Ventilator-Assisted Living©

Fall 1992, Vol. 6, No. 2

ISSN 1066-534X

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Read selected articles from this issue ...

Rebel with a Cause
Randy Haims, LaMesa, California

Congenital Central Hypoventilation Syndrome: A Family Profile
Nancy Stone, Indianapolis, Indiana

Respirator Use in Denmark
Bente Madsen, Frederiksberg, Denmark

Ventilator Adaptations
Mary Miller, Collinsville, Oklahoma

Dental Visits
Jack Genskow, PhD, Illinois

From the Brink
Maggie Tyson

Travel & Ventilators: Florida or Bust!
Lewis Gumerman, MD, Pittsburgh, Pennsylvania

Ventilator User Settles Airline Suit

IVUN Bibliography

Letter to the Editor: MDA Telethon

Ventilators: Alternatives for Long-Term and Home Use

California Budget Hurts Ventilator Users


Rebel with a Cause

Randy Haims, LaMesa, California

I was born in Cleveland, Ohio, in the late '50s, the second boy of three children. My brother was only 13 months older, and when we were old enough to compete in sports, he was Joe Athlete and I wasn't, so I became a competitor. By the time I was 14 or so, I became the athlete, the teacher, and the big brother.

While in high school I received numerous awards, medals, and trophies for wrestling, and at the end of my senior year I received an athletic (wrestling) scholarship to attend California State University at Northridge, but two months into my first semester I quit because I was not academically prepared. About a year after I dropped out, I ran into my wrestling coach who helped reinstate my scholarship and get me back in school.

On a rainy night one October, on a long drive home from Disneyland with my brother and friends, the driver fell asleep at the wheel. We coasted into an intersection and were broadsided by a three-quarter ton truck. I was lucky that time; no CNS involvement but a ruptured liver and multiple head injuries. I recovered very quickly and was coaching gymnastics, wrestling, working in construction, and training for the upcoming wrestling season.

On April 29,1980, while coaching gymnastics, I crashed while performing a one and three-quarter front flip on a mini-trampoline. My head buried into the landing mat, my neck snapped and cracked in every conceivable way possible, and I knew I had broken my neck and was paralyzed. I was all too aware, extremely angry with myself, and more than a little scared of what had happened. I finally ended up at a trauma center, after about four hours of senseless detours, and told I had a severely subluxed C5 vertebra. I was put in Crutchfield tongs under observation, but after 36 hours, I was a code blue. I was in surgery for nine hours, and then my family was told I would probably be a vegetable for the rest of my life.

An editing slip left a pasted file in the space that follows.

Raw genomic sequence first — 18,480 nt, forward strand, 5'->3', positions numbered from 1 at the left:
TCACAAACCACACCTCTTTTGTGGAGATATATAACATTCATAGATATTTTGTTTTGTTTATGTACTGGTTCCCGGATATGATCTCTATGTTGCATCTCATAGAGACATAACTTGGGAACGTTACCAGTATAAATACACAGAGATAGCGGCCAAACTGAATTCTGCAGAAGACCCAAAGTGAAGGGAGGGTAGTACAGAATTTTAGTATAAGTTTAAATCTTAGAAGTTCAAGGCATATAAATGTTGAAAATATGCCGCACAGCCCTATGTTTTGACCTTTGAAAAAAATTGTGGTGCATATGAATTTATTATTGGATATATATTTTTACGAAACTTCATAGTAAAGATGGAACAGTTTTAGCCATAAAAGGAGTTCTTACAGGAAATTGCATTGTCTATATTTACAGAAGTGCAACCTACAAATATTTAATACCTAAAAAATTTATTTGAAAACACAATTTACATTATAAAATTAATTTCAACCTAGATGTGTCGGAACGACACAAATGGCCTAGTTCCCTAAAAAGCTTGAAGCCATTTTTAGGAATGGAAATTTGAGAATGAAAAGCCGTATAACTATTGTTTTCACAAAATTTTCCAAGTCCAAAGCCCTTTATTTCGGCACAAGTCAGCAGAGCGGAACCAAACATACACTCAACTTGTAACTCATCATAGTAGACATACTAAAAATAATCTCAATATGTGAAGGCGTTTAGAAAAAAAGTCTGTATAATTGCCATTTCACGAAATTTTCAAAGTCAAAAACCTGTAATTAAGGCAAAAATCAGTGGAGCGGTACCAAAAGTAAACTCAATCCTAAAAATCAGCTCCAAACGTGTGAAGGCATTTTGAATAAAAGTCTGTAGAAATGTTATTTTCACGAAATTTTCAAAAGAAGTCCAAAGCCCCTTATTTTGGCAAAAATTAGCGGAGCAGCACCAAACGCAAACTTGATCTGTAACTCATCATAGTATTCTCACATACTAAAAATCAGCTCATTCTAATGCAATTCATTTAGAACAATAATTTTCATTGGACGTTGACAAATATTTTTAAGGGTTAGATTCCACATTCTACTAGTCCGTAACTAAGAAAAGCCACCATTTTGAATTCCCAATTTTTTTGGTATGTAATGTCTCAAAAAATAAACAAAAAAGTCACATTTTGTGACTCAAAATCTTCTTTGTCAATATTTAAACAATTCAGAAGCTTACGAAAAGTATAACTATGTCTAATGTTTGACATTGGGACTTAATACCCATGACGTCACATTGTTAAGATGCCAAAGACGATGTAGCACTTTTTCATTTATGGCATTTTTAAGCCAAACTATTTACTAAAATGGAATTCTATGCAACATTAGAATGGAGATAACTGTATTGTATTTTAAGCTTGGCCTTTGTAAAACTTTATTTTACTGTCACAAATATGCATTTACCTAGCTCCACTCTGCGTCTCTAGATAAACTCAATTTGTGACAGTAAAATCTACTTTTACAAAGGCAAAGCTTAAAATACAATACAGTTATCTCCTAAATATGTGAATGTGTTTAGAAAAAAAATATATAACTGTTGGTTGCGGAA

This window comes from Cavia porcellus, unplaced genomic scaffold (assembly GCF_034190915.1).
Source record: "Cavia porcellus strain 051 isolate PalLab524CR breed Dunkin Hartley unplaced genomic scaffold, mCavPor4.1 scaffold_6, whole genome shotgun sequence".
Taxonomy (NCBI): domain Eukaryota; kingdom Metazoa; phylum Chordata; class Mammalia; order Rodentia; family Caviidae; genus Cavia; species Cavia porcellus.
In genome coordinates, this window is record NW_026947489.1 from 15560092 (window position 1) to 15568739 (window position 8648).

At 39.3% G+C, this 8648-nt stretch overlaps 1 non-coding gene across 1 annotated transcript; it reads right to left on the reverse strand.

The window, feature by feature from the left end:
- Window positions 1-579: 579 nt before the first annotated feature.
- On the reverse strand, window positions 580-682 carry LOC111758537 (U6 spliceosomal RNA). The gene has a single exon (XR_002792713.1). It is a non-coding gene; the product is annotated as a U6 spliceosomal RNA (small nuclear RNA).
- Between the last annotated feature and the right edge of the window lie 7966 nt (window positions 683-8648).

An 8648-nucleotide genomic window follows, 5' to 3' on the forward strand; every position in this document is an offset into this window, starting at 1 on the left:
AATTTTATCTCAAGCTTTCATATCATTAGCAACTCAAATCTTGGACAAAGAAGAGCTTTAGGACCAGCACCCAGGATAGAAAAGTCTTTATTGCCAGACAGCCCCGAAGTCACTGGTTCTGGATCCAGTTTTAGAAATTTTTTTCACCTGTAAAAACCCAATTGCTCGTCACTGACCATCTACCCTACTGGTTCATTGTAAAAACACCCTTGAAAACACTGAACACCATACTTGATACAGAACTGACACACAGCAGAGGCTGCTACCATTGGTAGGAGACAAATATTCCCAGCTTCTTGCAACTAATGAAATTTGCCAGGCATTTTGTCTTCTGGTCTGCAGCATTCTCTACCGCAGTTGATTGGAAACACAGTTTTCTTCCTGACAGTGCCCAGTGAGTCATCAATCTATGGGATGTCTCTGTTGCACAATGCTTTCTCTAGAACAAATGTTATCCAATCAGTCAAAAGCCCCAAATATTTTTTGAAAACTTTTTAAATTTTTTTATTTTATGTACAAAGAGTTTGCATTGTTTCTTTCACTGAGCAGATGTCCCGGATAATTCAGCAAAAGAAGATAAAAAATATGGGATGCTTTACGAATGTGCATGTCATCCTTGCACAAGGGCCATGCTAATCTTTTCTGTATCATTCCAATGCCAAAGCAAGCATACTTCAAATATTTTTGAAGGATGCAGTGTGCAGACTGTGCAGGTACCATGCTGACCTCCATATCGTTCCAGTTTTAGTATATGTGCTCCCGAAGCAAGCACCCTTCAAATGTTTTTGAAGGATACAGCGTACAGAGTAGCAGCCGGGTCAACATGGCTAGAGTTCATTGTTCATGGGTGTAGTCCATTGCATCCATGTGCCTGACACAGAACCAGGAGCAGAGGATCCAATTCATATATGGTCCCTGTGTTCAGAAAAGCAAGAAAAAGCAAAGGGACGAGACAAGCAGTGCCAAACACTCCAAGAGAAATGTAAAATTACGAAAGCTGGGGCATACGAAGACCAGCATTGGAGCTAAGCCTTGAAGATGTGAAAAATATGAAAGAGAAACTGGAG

Imprisoned in the ICU for two months (I think the doctors were waiting for me to die), I lost 60 pounds, more than one-third of my body weight. I guess I harassed them enough and showed them that my instinct for survival was beyond them, because they finally released me to the rehab floor. I was in rehab for nine months and when my doctors would not give me a discharge date, I came home on a weekend pass and never went back.

Now I am paralyzed from the shoulders down and use a PLV-100 ventilator (one on my wheelchair and one at bedside). You might say I was lucky that my accident happened on the job, because workers' compensation has paid for the ventilators and 24-hour attendant care. I have about an hour's free breathing time without a ventilator, and I know how to frogbreathe.

Currently, I am coaching wrestling and gymnastics, counseling peer groups and families of people with SCI injuries, and designing recreational equipment for high quads. I have built two custom-designed homes. I have lectured on a multitude of topics to various groups from elementary school children to doctoral-level college students.

In the past 12 years, I have had many accomplishments, not without disappointments. I believe each individual must set goals and reach for them, one at a time -- surrender is not part of my vocabulary.


Dentist Visits

Jack Genskow, PhD, Springfield, Illinois

What do you do when you need to see a dentist and you rely on glossopharyngeal breathing (frogbreathing) as an aid to respiration? It is impossible to frogbreathe with your mouth wide open and full of dental instruments, cotton packs, and suction tubes. Beyond this, what if you use positive pressure ventilation with a mouthpiece as your respiratory aid? Your mouth must be closed to use the mouthpiece.

In the past, when I was confronted with a visit to the dentist, I needed to supplement my "regular" breathing after a few minutes with periodic frogbreathing. Thus I had to keep interrupting the dental process by looking down and briefly frogbreathing. But my "regular" breathing has diminished to some degree, and I was not sure how well my old method would work.

I tried another method that worked well for me and made the dental process much simpler. I replaced the mouthpiece on the ventilator hose with a pair of nasal pillows which fit into my nostrils and deliver positive pressure ventilation. This allows my mouth to stay open as long as necessary and it greatly speeds up the dental work. Both my dentist and I were pleased.

Nasal pillows can be obtained through respiratory therapists. The pillows must be held in place by a head harness with velcro straps. They may dry out the interior of the nose, but this is not a problem for short periods.

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